In Martian Time-Slip, PKD perfected a narrative technique that is deployed in extraordinarily successful fashion. His technique is to have a large number of viewpoint characters, swapping from one to another every few pages. Furthermore, the story told in this novel is intricate: each character comes into contact with the others in a variety of different ways, in different contexts. Thus we get to read snippets from each characters point of view, creating an overall tapestry which drives the narrative forward. PKD did not invent this technique, but he surely perfected it. He is able to pit the prejudices and intentions of characters against one another by giving us an insight into their states of mind.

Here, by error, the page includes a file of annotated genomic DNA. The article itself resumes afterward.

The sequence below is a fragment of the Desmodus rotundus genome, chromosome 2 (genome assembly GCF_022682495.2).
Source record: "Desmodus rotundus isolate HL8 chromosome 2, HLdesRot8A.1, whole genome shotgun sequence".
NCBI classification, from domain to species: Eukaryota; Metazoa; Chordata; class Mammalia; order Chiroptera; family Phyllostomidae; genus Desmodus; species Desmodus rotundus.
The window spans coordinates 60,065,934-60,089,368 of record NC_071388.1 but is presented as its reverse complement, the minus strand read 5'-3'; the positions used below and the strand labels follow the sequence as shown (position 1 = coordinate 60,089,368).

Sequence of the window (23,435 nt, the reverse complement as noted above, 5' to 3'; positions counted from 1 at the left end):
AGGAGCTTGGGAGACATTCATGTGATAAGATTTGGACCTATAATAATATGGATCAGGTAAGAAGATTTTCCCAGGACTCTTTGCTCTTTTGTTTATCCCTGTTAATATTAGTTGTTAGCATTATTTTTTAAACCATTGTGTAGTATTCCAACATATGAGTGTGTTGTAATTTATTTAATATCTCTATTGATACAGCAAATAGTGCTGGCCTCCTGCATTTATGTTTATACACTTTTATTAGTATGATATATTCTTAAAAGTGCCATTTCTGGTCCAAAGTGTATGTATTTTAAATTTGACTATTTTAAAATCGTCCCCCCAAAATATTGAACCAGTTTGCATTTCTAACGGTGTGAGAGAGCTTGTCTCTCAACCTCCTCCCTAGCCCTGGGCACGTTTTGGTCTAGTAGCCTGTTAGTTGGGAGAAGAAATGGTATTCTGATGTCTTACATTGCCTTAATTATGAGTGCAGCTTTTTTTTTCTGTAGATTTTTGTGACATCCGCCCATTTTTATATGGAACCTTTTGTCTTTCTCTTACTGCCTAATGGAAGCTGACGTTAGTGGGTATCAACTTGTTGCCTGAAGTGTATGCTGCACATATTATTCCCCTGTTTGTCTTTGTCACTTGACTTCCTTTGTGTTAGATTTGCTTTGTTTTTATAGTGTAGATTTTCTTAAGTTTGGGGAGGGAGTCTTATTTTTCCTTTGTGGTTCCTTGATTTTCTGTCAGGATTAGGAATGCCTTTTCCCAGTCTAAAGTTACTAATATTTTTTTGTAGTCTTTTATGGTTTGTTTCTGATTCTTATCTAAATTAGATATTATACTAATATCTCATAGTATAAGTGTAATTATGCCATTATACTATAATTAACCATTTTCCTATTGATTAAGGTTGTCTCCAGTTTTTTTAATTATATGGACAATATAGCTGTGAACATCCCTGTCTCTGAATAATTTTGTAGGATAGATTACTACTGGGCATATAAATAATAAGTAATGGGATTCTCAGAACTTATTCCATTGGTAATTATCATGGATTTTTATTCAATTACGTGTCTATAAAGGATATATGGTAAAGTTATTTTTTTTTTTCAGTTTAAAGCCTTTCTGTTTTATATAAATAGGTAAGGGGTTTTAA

One of the great strengths of PKD, and Martian Time-Slip in particular, is the characters. Jack Bohlen is the schizophrenic repairman who emigrated to Mars because he could not handle the pressures of an overpopulated Earth. His wife Sylvia is a bored housewife who slumbers her life away in a drug-induced haze. Jack’s father Leo is a land speculator intent on buying up vast tracts of Mars. Norbert Steiner is the suicidal health-food salesman who would rather face oblivion than confront the reality of his autistic son Manfred. Otto Zitte is Steiner’s handsome offsider who starts up his own black market operation, which includes seducing bored housewives such as Sylvia Bohlen. Dr Glaub is the ineffectual psychiatrist whose attempts to influence people backfire horribly. Doreen Anderton is Jack Bohlen’s lover and confidant. But the greatest character in Martian Time-Slip is its ambivalent antagonist, Arnie Kott.